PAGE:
good luck on the presentation
    MoTM honor roll...
    when?
    i dont remember

  10. #10
    Powerpoint (Presenations) "Professional" environment.
    D3v1L80Y's Avatar
    Member Since
    Feb 02, 2004
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    PA
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    Specs:
    MacBook
    Quote Originally Posted by Logan

    A friend of mine was going to put a lot of money into a MacBook saying she thought it was worth the money just for the "wow" factor. (She isn't computer saavy). I asked her what exactly the wow factor is, and she basically summarized it as "Macs are better at graphics.". Which, I told her that technically a PC machine now adays is pretty much equal in all aspects. The old "edges" it used to have over a PC machine have pretty much melded together.
    Well, the general consensus with most graphic designers and imaging professionals is that Macs are more optimized for color accuarcy, especially in digital proofing color workflows.
    It also used to be the case that graphics applications ran a lot faster on a Mac. But as you have pointed out, that gap is closing.
    The other thing to consider is that most color reproduction and pre-press professionals and printers, etc. are still set up for Macs and are more used to dealing with Mac related issues as opposed to Windows.

    So, in that respect, Macs are still better for professional graphics work.
    __________________________________________________
    Posting and YOU|Forum Community Guidelines|The Apple Product Cycle|Forum Courtesy

    mac: a waterproof raincoat made of rubberized fabric
    MAC: a data communication protocol sub-layer, also known as the Media Access Control
    Mac: a brand name which covers several lines of personal computers designed, developed, and marketed by Apple Inc.


  11. #11
    Powerpoint (Presenations) "Professional" environment.
    Aptmunich's Avatar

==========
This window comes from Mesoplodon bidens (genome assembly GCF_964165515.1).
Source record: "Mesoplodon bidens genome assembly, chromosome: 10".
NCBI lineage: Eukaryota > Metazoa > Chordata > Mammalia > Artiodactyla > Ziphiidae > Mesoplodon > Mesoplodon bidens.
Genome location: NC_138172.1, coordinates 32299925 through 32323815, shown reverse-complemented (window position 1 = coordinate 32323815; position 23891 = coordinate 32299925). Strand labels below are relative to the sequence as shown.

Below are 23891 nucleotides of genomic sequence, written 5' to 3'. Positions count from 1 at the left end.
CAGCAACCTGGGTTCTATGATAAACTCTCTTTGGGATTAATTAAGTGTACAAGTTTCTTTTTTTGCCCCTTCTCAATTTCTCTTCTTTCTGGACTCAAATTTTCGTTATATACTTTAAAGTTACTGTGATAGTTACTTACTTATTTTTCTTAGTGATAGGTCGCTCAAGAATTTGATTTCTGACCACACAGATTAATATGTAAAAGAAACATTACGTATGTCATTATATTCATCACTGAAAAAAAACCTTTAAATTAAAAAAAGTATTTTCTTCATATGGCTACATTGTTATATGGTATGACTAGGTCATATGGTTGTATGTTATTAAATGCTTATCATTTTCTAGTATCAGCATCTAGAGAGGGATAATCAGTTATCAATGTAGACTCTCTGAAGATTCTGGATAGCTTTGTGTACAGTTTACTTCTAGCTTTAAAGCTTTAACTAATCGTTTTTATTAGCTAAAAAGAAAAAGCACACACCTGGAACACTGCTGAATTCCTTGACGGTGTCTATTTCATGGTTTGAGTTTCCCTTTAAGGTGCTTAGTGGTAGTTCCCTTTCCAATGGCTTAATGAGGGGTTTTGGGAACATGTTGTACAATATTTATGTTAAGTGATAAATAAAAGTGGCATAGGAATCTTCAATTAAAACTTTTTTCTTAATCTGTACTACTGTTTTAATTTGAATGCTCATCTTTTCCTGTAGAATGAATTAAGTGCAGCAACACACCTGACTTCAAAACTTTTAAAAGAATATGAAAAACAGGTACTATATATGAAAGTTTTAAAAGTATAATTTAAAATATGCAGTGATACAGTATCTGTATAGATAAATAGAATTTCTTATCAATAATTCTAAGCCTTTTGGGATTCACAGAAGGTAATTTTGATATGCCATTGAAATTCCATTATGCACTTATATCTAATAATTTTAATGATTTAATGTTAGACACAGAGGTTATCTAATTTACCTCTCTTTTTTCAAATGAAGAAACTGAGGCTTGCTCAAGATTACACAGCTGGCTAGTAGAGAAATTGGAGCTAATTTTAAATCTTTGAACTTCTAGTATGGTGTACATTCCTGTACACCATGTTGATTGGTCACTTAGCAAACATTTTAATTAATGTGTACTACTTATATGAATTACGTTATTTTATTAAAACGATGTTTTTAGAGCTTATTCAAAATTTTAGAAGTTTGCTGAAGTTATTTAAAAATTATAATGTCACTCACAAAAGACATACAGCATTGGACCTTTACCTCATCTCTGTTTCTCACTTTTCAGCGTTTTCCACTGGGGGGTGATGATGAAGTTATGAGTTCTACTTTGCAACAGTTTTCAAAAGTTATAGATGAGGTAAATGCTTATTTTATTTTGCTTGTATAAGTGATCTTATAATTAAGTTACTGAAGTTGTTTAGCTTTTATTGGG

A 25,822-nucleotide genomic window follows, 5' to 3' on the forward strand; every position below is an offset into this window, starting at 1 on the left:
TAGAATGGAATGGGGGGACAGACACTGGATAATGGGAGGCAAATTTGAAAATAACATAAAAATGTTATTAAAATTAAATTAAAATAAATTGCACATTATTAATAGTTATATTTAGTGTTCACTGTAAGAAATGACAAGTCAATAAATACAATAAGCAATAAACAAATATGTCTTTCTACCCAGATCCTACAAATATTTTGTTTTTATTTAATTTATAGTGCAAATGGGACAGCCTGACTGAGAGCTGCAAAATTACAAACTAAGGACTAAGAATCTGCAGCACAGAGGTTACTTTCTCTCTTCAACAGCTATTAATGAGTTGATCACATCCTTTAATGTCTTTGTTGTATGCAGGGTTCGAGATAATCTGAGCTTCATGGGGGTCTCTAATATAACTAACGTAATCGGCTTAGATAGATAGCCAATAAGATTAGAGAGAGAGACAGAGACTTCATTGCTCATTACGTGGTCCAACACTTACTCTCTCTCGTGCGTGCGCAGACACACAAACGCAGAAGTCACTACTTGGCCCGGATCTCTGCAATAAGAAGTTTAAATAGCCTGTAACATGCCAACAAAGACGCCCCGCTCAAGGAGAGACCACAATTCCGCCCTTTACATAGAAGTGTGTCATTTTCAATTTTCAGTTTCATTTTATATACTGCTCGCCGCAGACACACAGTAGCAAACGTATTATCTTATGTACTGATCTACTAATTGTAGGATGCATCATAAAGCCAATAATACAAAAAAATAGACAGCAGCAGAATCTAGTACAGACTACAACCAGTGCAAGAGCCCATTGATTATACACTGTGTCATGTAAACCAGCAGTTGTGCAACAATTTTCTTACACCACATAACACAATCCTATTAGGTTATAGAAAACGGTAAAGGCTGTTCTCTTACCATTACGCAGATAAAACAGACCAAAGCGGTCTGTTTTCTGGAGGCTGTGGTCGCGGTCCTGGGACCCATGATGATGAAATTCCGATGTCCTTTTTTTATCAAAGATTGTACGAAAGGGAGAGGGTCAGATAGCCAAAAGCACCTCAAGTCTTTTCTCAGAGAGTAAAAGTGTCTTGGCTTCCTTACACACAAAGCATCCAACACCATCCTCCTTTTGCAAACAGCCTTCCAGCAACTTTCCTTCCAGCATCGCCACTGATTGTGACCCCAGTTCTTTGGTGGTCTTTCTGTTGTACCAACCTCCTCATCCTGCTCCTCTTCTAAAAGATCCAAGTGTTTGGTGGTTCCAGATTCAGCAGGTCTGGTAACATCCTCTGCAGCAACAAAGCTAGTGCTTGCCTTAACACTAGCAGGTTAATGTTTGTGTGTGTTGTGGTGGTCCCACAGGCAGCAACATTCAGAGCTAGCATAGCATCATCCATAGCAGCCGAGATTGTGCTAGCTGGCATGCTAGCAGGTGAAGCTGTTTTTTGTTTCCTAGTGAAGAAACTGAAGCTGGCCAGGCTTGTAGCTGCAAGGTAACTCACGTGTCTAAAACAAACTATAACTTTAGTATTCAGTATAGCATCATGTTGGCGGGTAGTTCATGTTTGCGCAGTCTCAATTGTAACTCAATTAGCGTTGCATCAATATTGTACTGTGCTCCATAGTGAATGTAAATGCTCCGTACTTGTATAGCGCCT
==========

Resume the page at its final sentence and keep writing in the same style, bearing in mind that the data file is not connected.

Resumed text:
Member Since
    Mar 09, 2004
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    Specs:
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    Yeah I still hear that a lot at work:

    "Well the chips in the mac are better at graphics, right?" Erm, no.

  12. #12
    Logan
    Guest
    Just an update on this old topic I started:

    Well I've gotten decently good at Keynote, and even Pages. I work for a law firm and they overall don't have anyone who is really computer saavy. I recently received a promotion and created a manual for the person who was going to take my old position. I did it all in pages and showed it to my boss in PDF format. She was highly impressed, and last friday I brought my Mac Mini in to show off some of the easy stuff it does.

    I created a 1 hour KeyNote presentation, using most of the slick transitions it does,making a law-like environment theme and with a 9 slide presentation, she asked me : "How much did it cost?" ... now she's going to be buying the company a MacBook, along with the iWork studio and I'm in charge of doing a collections manual (in pages) and making presentations for all the lawyers in Keynote.

    So thank you guys for your suggestions and showing me Keynote, it got me an overtime job and a way to use a mac at work.